The Riddle of the Sands - Erskine Childers, Milton Bearden

As for the other two, the girl when I saw her next, in her short boating skirt and tam-o’-shanter, was a miracle of coolness and pluck. But for her I should never have got him away. And ah! how good it was to be out in the wholesome rain again, hurrying to the harbour with my two charges, hurrying them down the greasy ladder to that frail atom of English soil, their first guerdon of home and safety.

The Riddle of the Sands is often hailed as the original spy novel that laid the groundwork for the more famous adventures of later characters such as James Bond. Except, of course, that Childers tale of two young men going off on a sailing trip and inadvertently stopping an invasion is nothing but a boys own adventure story.

Granted, most James Bond novels are adult versions of simple adventure stories, but at least Fleming added some style, some character development, social criticism, and reflections on the complexities of human nature to his stories. As many of you know, and as those long-suffering buddies who have read a Bond novel with me can attest to, I have some problems with some of the attitudes displayed in Fleming’s books. Yet, I’d prefer the worst of his writing to the Childers exploits in the spy genre. Not only lacked the story anything memorable (other than the proposed invasion), the proposed politics or assumed strategy in the book seemed quite illogical and just wrong – as would be proven during the First World War. The book is also pretty boring. Well, at least for someone who is not interested in the finer details of sailing.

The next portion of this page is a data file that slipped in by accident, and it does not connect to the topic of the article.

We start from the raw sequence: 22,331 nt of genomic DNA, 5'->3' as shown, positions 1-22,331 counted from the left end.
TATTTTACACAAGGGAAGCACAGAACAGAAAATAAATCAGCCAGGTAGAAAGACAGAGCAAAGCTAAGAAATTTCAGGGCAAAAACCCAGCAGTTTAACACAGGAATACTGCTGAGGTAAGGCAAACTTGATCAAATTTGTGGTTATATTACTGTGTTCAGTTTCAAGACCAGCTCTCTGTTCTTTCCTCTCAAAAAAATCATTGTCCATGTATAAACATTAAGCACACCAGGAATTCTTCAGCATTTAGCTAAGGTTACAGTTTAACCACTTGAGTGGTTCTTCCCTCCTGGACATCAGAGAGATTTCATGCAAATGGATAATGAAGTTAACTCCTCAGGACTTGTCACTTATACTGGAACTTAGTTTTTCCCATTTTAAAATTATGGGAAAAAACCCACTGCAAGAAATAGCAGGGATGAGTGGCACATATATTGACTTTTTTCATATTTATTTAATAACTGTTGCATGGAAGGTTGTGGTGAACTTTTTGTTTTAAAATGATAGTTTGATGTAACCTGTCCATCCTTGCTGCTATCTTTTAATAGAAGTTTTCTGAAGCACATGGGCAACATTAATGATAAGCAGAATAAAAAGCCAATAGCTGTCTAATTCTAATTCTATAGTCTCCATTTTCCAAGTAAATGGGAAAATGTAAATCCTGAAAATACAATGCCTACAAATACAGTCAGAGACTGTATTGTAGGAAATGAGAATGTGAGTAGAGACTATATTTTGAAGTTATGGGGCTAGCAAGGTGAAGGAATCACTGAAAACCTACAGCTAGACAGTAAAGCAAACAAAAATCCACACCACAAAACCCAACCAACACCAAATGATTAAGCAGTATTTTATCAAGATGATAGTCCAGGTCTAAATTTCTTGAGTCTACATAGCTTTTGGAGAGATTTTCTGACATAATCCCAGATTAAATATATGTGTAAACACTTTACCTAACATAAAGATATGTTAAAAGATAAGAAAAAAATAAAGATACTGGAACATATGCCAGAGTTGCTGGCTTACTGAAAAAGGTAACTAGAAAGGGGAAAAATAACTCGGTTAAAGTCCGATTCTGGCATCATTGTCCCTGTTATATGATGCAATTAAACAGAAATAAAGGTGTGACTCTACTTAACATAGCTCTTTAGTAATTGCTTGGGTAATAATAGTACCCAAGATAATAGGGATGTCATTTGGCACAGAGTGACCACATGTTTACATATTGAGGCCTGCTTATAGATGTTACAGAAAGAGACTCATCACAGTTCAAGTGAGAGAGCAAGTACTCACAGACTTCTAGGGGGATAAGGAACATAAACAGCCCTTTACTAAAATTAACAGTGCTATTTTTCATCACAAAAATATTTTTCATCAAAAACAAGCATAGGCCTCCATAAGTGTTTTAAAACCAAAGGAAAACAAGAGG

The aspect that unnerved me most about the book, however, is that it’s story of a planned invasion of Britain by Germany fed into a general paranoia held by society at the time, that it took advantage of a fear of being attacked, that it glorified that naive sense of nationalism that would lead so many into the juggernaut that was WWI, and that its publication actually led to Britain building additional naval bases and increase its efforts in the arms race.

Is it not becoming patent that the time has come for training all Englishmen systematically either for the sea or for the rifle?


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